Turkey isn’t just for Thanksgiving. This healthy protein deserves a place on your plate all year long.
Turkey may be a November tradition, but this nutritional all-star is worth savoring throughout the other 11 months too as part of your healthy diet.
For starters, turkey is low in fat and high in protein. A 3.5-ounce portion of skinless breast meat is only 161 calories and has 4 grams of fat. If you’re a dark meat lover, don’t fear: While dark turkey meat has roughly double the fat of white meat, it’s still leaner than beef, making it a smart alternative to red meat.
Like its poultry cousin, chicken, turkey provides a source of iron, phosphorus, potassium, and B vitamins. It also offers zinc, which helps boost the immune system and aid healing, and may keep vision loss at bay.
Turkey is also packed with tryptophan, the amino acid that is often blamed for making you sleepy after that Thanksgiving dinner. But tryptophan only works as a sleep aid if it’s taken by itself—so it is not the culprit for your afternoon catnap on Turkey Day. Tryptophan does have an effect on how you feel, though. When it makes its way to the brain, tryptophan turns into serotonin, the “feel good” chemical. So while a dose of turkey might not put you to sleep, it could help you feel happier.
You can enjoy turkey in Mindful’s Rosemary Orange Turkey Breast, Turkey Bolognese and Whole Wheat Spaghetti, and Bistro Turkey Burger. Or get inspired with the meal ideas below and enjoy some turkey at home.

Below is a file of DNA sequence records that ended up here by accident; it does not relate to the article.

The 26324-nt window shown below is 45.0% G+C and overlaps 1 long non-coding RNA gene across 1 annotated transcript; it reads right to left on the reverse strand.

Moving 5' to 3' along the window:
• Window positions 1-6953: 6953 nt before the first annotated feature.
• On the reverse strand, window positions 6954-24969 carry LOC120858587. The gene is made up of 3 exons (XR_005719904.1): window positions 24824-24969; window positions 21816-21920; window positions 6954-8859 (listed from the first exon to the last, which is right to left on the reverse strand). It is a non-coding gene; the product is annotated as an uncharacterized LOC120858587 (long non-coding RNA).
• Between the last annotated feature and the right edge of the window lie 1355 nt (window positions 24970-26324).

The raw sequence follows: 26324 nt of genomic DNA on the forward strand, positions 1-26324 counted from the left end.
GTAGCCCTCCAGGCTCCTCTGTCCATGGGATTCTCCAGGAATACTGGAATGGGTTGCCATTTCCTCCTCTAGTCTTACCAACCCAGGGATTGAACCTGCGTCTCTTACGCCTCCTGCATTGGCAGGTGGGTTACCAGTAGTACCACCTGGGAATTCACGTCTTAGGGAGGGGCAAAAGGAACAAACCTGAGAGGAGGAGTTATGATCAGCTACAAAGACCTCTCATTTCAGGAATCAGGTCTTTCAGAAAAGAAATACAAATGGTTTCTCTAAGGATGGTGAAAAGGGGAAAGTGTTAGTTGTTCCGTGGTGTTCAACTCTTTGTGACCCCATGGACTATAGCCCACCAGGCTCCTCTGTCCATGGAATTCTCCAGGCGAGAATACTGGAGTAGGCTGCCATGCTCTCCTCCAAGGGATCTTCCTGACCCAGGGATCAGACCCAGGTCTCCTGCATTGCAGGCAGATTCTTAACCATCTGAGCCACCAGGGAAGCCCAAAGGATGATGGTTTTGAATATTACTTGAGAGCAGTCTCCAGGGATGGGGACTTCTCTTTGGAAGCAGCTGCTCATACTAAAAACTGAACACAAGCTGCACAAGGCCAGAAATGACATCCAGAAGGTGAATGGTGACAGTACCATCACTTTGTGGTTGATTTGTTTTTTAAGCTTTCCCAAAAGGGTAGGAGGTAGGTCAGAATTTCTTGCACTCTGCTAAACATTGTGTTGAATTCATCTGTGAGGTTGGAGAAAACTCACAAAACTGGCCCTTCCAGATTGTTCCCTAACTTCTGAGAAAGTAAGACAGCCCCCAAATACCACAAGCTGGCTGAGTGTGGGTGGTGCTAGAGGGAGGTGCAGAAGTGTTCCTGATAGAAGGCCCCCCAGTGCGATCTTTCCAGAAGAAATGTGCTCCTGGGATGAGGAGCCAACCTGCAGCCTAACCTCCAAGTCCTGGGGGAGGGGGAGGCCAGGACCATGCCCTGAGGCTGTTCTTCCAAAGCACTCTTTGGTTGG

Turkey Time, Anytime
Roasted turkey is the perfect addition to your healthy lunch, whether it’s sliced or shredded for sandwiches, or used as a topper on salads. For a twist on a classic chicken salad, try chunks of turkey mixed with a dash of curry powder, some plain low-fat yogurt, and a bit of honey.
At snack time, turkey roll-ups aren’t just for kids. Try slices of apple with small rolls of roast turkey breast and a dollop of your favorite mustard for a satisfying afternoon treat.
At dinnertime, ground turkey is a great, low-fat swap for beef in a pot of chili, in burgers, or in meatballs. And there’s no reason to limit a roast turkey to the Thanksgiving table. Try a small roast turkey on a Sunday night, and enjoy the leftover meat in lunches and dinners for days to come, or simply roast a turkey breast for a taste of your favorite holiday at any time of year.